‘You May Drive Nature Out With A Pitchfork, But She Will Keep Coming Back’
Religion & Liberty Online

‘You May Drive Nature Out With A Pitchfork, But She Will Keep Coming Back’

In an ambitious essay at Intercollegiate Review, James Kalb attempts to dissect the driving political forces in Western culture today. He says that while we live in a world that touts diversity, the reality is extraordinary uniformity and a distinct distaste for anything outside the new norm. We have narrowed our political choices, our educational choices, our recreational and consumer choices. We say we want religious freedom, but only in a very narrow manner.

Our current public order claims to separate politics from religion, but that understates its ambition. It aspires to free public life—and eventually, since man is social, human life in general—not only from religion but also from nature and history. The intended result is an increase in freedom as man becomes his own creator. The effect, though, is that human life becomes what those in power say it is. Western political authorities now claim the right to remake the most basic arrangements. If you want to know the nature of man and the significance of life and death, you look to the political order and its authorized interpreters. That is the meaning of the redefinition of marriage to include same-sex unions and the transformation of abortion into a human right. Man has, in effect, become God, and politics is the authoritative expression of his mind, spirit, and will.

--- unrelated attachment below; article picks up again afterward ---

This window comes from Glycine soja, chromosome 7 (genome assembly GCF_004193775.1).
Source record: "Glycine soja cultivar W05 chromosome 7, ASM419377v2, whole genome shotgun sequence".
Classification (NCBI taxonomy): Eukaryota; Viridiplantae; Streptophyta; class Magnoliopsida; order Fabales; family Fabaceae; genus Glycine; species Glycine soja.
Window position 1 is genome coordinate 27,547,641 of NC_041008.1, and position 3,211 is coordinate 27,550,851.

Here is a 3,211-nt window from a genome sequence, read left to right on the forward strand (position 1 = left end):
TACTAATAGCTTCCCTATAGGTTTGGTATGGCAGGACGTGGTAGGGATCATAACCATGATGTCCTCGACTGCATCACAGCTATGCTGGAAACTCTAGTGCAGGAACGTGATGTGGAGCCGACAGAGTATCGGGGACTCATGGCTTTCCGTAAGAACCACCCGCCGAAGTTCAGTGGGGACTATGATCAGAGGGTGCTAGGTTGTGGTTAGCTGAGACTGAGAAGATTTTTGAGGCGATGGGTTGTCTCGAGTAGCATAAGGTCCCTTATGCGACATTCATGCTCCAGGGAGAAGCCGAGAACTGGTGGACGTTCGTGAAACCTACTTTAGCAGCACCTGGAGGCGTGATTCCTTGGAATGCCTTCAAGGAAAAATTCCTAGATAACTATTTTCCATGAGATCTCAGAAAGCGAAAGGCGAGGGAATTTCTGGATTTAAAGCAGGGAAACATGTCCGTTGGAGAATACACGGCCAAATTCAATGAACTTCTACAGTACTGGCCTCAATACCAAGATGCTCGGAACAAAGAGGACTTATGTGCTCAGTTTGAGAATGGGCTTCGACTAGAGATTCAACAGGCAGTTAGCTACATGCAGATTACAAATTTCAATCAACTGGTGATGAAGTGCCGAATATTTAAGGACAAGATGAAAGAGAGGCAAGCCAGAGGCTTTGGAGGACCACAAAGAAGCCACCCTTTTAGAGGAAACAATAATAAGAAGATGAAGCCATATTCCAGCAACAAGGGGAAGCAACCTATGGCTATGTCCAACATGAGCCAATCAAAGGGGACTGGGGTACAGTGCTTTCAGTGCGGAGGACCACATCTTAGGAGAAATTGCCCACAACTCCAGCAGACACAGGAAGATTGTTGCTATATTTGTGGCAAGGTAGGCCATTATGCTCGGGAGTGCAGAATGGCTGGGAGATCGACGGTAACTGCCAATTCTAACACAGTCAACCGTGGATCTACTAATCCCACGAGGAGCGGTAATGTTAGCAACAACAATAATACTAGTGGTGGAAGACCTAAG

Thus religion becomes only a private matter, morality abstract and individualized and nothing has meaning unless we say it does.

Given such a view, the uniquely rational approach to social order is to treat it as a soulless, technically rational arrangement for maximizing equal satisfaction of equally valid preferences. That principle claims to maximize effective freedom, but it narrowly limits what is permissible lest we interfere with the equal freedom of others or the efficient operation of the system. Private hobbies and indulgences are acceptable, since they leave other people alone. So are career, consumption, and expressions of support for the liberal order. What is not acceptable is any ideal of how people should understand their lives together that is at odds with the liberal one. Such ideals affect other people, if only by affecting the environment in which they live, and that makes them oppressive. If you praise the traditional family, you are creating an environment that disfavors some people and their goals, so you are acting as an oppressor.

Kalb argues that America’s two-party system, while having marked differences, ends up being “not too far apart on policy.” Neither likes change, and both are composed of the same types of people, despite their differing viewpoints. Kalb goes on to examine the “rank and file” and how they fit into what he calls this “anti-world.” While they may have immediate influence (think of consumer spending), their disorganization limits their ability to affect real cultural and political change.